• this is menace The Scene Is Dead (CD, £4.65)

    label: Fourth Wall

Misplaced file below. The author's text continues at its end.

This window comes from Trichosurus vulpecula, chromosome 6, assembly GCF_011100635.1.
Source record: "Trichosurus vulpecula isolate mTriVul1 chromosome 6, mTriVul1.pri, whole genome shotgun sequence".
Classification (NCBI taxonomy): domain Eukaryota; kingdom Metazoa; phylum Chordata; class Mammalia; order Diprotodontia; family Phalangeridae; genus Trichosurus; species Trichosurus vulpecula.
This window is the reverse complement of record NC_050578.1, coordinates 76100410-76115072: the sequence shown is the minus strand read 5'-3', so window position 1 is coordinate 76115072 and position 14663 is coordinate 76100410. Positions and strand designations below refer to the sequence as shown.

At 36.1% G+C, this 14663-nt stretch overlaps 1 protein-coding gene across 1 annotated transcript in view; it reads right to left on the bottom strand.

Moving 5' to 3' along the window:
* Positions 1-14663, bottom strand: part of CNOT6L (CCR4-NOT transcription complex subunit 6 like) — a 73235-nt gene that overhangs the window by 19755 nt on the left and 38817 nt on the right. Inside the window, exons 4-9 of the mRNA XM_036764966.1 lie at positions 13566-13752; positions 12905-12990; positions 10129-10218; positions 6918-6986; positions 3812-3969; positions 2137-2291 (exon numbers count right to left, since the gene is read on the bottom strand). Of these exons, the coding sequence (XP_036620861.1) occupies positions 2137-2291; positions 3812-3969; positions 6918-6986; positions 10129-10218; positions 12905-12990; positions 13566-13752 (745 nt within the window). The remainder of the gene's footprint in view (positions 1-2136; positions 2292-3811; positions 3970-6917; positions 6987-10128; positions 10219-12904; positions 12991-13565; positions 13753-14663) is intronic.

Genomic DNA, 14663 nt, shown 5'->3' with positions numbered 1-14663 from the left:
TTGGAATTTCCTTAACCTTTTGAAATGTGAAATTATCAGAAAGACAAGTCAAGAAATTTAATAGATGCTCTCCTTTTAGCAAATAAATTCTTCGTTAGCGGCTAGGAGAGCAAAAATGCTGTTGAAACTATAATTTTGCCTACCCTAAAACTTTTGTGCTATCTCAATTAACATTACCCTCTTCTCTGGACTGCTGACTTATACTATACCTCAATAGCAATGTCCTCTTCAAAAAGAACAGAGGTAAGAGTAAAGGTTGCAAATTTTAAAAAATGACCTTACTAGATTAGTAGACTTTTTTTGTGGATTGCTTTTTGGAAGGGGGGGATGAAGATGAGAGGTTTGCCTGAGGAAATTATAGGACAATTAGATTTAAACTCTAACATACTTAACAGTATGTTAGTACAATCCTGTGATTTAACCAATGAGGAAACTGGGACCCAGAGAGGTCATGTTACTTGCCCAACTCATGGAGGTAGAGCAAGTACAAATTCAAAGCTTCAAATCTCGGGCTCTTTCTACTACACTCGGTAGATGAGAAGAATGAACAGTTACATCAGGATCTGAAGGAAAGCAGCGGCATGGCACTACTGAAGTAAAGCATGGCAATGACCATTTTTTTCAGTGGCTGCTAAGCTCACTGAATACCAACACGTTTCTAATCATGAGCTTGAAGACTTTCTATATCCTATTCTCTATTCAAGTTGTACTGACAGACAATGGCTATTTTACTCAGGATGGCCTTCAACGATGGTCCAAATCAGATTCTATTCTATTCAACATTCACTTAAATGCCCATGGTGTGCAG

Lurking in the shadows like an unholy alliance, This Is Menace have decided that it’s time once again to step into the light. Their 2005 debut album, No End In Sight, was as unique in concept – one band of musicians blooding a different vocalist with each track – as its intention to smash apart any conventions that any critic or fan could apply to modern heavy music. Now, The Scene Is Dead has reared its head, like the scarred underside of the same coin. Meanwhile, the score presses on: this is some of the darkest, most unremitting music to appear this year or any other. Boundaries are transgressed; only the listener with the strongest constitutions will survive. Familiar faces with pitch-black eyeballs include Jeff Walker from British grindcore legends Carcass and former SikTh boys Mikee Goodman and Justin Hill, along with Colin Doran, who continues to be unrecognisable as the man who repeatedly sung his way into the Top 40 UK singles with post-hardc*re golden boys Hundred Reasons. They’re joined by a host of debutantes designed to whet the appetite of anyone desperate to hear what some of the loudest, most resounding voices of the domestic underground can cook up between them, like chefs working double-shifts in a meth lab several floors beneath Hell’s kitchen. The cast of kindred spirit newcomers consists of JS Clayden (Pitchshifter), Jaz Coleman (Killing Joke), Charlie Simpson (Fightstar), Barney Greenway (Napalm Death), Tom Lacey (The Ghost Of A Thousand), B’Hellmouth (Send More Paramedics), Paul Catten (ex-Medulla Nocte, currently of Murder One/Barabus) and Justin Sullivan (New Model Army). It’s a diverse group with a shared goal: blending their unique individual styles to the all pervading, decidedly bleak vision of This Is Menace co-creators, Jason Bowld and Mark Clayden. It’s a typically stubborn and twisted statement of intent that head Menacers Bowld and Clayden are content to hang back, powering the engine room. Until you remember that, in this world, the rulebook only exists to have its pages torn out and used to mop up the rising levels of blood, sweat and saliva being wrung out of every note. The scene is dead. Long Live The Scene….


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